Dean didn’t know.
He couldn’t know, really, the concern that flooded through his English teacher anytime he stepped into the classroom. Amy Temple couldn’t explain it – the irrational fear that he was the type of student who would one day let loose. There was no sense behind her fear; sure, the boy was a little rambunctious and disruptive. Naturally the other teachers all complained of his antics and the way he refused to do any of his class work – that was all normal behavior of a student who didn’t apply any effort into academics. But it was the cryptic little remarks that he made afterwards that sent a chill up the forty-three year olds’ spine – the way he muttered to himself that none of it would matter in the end, that there was no point for him to even try, that they were all blissfully naïve of the horrors out there.
Dean didn’t know that when she graded his papers she could still see the faint indentations of whatever enigmatic symbols he had been doodling on the page before. A shiver swept through her anytime she was made to grade his tests, still able to recognize that there were words written in the margins that he had erased roughly, as though afraid that someone might see. Dean didn’t realized that she had checked his desk one day after his class had finished, and had discovered the crude pentagram which he had carved into the wood with what appeared to have been a knife. So whenever Dean returned whatever book they had last been reading, Amy forced herself to check every page, afraid of what crude depictions he might have filled the pages with. There was never anything. The books were always pristine, except for those faded etchings that one would only see if they were looking – the only other sign that the book had ever been in his hands was his name amongst the list scrawled on the inside of the book cover.
So, when honor roll students started turning up stabbed to death, it was Dean that Amy was afraid of. And Dean didn’t know that it was her who had advised the police department to look into the mysterious upper classmen who seemed to react to the murders with a detached interest, rather then the horror and suspicions that the other students were willing to share. The graying teacher had requested that the police keep her name out of reports, so terrible was her fear of the boy in the worn out leather jacket who sat towards the back of her classroom. Thus, none was the wiser to her betrayal of her student.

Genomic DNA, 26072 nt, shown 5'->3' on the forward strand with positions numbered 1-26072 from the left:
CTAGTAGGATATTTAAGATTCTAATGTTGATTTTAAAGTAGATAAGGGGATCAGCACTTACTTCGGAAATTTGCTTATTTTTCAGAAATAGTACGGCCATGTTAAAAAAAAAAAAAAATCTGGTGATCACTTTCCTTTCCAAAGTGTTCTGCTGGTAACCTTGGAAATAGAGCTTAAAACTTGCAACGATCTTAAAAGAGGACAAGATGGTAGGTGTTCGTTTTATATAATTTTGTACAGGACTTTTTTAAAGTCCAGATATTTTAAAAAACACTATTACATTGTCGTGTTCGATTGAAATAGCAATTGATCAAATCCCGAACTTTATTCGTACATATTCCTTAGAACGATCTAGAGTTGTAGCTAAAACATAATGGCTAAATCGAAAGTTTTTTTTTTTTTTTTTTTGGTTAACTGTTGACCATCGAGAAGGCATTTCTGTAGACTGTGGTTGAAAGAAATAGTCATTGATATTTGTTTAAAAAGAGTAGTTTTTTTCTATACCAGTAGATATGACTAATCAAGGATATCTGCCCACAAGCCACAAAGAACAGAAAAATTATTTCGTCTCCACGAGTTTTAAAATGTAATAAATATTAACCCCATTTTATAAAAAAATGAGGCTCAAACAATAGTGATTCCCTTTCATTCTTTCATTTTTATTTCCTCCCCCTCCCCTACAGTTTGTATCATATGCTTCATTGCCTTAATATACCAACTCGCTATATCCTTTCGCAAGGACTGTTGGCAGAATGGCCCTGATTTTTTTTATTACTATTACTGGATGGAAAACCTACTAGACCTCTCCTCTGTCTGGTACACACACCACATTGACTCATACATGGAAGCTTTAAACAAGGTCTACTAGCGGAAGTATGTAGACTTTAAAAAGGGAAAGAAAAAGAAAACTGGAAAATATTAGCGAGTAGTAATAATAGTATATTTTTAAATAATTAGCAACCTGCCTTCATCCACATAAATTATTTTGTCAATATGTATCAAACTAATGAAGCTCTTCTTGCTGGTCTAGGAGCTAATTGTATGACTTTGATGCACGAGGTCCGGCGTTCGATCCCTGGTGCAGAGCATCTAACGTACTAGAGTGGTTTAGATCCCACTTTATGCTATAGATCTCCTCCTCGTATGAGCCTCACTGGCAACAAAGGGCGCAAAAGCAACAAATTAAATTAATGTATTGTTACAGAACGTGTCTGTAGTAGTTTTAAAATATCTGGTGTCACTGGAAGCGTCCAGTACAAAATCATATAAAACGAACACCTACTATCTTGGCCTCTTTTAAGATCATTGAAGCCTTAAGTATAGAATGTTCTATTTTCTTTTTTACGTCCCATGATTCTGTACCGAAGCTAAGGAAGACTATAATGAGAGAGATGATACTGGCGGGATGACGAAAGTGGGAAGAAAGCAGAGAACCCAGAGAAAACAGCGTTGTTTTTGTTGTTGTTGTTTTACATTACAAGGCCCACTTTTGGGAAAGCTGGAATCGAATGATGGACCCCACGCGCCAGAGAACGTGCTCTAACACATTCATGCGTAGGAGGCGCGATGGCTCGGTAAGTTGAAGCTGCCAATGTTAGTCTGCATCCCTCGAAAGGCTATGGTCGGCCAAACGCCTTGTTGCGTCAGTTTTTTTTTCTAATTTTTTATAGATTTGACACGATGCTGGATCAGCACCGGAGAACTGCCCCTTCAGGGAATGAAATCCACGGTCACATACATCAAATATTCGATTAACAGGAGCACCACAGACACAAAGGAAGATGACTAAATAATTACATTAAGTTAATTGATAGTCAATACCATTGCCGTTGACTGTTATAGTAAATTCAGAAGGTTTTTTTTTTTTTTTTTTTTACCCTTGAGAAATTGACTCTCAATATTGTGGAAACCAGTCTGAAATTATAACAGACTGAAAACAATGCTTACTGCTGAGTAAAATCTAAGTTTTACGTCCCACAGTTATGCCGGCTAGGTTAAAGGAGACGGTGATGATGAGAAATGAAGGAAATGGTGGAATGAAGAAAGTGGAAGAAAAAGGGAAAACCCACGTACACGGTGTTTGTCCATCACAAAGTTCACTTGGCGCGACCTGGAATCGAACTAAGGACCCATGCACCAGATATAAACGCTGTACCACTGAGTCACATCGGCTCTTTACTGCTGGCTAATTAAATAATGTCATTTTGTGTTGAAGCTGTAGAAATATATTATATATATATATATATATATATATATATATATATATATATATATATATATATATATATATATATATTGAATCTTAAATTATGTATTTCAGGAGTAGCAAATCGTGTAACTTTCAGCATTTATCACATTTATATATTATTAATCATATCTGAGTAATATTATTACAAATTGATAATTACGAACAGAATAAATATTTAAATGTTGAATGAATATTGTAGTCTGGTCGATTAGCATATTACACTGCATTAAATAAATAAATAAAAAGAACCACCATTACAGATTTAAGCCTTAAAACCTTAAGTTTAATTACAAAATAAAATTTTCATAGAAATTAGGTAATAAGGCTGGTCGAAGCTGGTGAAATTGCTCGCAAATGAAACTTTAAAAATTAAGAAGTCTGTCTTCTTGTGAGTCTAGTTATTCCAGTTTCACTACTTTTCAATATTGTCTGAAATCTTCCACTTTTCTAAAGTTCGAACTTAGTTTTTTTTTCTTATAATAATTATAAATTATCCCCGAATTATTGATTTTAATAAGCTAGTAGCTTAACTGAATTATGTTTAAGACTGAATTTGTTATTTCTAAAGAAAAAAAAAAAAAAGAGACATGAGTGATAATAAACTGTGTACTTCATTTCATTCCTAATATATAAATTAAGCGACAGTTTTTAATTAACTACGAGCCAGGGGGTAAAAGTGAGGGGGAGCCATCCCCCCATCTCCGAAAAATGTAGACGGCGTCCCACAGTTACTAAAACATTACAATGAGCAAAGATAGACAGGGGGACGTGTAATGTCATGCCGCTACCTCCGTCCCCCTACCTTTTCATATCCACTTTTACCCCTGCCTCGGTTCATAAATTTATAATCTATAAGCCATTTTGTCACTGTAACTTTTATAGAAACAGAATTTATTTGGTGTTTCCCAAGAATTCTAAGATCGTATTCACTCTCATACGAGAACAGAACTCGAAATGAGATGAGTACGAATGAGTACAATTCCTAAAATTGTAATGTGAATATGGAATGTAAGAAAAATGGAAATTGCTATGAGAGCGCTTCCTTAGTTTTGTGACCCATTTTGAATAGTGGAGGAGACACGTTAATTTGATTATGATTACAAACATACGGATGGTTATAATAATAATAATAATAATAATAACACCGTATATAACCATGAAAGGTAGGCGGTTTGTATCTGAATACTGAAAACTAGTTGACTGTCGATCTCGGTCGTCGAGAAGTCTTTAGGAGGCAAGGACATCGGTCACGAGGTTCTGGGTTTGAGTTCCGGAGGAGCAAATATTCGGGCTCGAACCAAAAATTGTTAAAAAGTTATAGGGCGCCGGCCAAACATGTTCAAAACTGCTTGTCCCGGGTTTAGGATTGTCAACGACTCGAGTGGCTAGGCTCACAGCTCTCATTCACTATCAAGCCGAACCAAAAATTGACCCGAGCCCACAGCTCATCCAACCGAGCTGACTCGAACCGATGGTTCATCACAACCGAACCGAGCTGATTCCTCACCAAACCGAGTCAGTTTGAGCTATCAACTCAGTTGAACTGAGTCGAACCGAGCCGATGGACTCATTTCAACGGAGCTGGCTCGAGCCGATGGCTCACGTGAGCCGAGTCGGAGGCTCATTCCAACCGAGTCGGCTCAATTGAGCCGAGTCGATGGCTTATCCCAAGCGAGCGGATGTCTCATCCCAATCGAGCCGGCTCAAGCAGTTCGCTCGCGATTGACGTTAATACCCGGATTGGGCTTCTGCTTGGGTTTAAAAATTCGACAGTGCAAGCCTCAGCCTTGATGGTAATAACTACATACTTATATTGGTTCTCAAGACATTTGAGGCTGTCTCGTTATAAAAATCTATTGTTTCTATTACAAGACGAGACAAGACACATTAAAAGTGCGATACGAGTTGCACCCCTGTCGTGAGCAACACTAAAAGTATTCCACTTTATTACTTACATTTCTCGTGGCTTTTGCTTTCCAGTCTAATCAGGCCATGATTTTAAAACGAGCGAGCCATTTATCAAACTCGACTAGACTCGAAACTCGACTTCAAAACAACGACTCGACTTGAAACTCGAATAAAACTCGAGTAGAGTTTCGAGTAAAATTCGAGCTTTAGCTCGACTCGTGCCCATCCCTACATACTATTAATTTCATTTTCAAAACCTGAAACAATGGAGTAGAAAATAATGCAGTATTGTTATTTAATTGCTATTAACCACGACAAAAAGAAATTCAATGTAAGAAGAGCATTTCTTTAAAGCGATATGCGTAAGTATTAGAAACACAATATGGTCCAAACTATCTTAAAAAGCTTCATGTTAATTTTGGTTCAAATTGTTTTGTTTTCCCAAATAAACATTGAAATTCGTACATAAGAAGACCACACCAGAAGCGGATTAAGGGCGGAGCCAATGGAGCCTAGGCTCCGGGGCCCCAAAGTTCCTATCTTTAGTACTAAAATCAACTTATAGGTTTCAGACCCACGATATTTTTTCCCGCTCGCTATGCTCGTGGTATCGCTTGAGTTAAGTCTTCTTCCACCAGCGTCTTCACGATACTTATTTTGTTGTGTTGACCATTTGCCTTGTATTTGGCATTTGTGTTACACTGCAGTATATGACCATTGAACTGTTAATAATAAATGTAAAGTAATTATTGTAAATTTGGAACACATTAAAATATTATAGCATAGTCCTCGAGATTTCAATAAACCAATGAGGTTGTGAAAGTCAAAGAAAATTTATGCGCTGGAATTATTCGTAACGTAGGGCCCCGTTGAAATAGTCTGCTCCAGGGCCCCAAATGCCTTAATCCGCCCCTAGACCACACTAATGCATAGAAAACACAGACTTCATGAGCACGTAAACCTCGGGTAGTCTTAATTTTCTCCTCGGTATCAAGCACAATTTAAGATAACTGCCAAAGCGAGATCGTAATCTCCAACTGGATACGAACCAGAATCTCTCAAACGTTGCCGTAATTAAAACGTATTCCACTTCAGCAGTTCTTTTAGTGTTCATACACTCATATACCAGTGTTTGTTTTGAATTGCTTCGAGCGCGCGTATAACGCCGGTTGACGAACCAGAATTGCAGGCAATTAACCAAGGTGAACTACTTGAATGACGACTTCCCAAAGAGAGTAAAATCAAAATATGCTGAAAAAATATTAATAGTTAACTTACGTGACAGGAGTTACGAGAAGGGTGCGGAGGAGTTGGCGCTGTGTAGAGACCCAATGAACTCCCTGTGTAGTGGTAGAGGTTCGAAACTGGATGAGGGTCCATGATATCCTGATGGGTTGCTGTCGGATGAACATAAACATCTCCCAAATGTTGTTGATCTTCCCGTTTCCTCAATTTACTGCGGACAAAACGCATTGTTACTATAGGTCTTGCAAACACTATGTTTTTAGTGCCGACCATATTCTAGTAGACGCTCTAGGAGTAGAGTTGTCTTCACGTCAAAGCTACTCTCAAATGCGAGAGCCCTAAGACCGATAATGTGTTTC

For it was a betrayal, despite what she tried to convince herself in the comforts of her own home. She was supposed to care for her students – educate them and protect them. Not throw them to the cops and wash her hands of them. If Dean had been committing the murders, then was she not – his teacher who he saw daily – responsible for not speaking up sooner? For not stopping him? No matter how many times she attempted to soothe her guilt, it was overpowered by the truth, which was quickly overshadowed by her fear. Fear that he would find her house. Fear that she would be the next in the string of victims to be found in an empty classroom. But Dean didn’t know.
For two days he did not come to class. Amy devoured whatever rumor she heard of the boy, desperate to discover what had been found out about the peculiar boy in her ten o’clock class. She overheard Peter Markus telling his friends that Dean had refused to speak about the murders, choosing instead to go in to great detail about his conquests of the girls on campus – most of which were daughters of men on the force. Another student, Cheryl Matthews, the daughter of the Chief of Police, admitted John Winchester had appeared and threatened her father with bodily harm for bringing Dean in. At the same time, Emily McCaslin, shared how she heard Dean had run from the cops on the ride to the station, so that he could pick his younger brother, Sam, up from middle school. Amy spoke to Chris Rollins, the guidance counselor, who confided in warning the cops to look for signs of abuse in either of the Winchester boys. Dean didn’t know that anyone was speaking about him at all.
It was finally announced that the eighteen year old was released when another honor roll student’s body was found in the empty science classroom, having been stabbed in the chest with a broken beaker only to have her body land on a Bunsen burner long enough to make her features indistinguishable. Her parents had been forced to identify her by the jewelry found on her body, rather then by her face.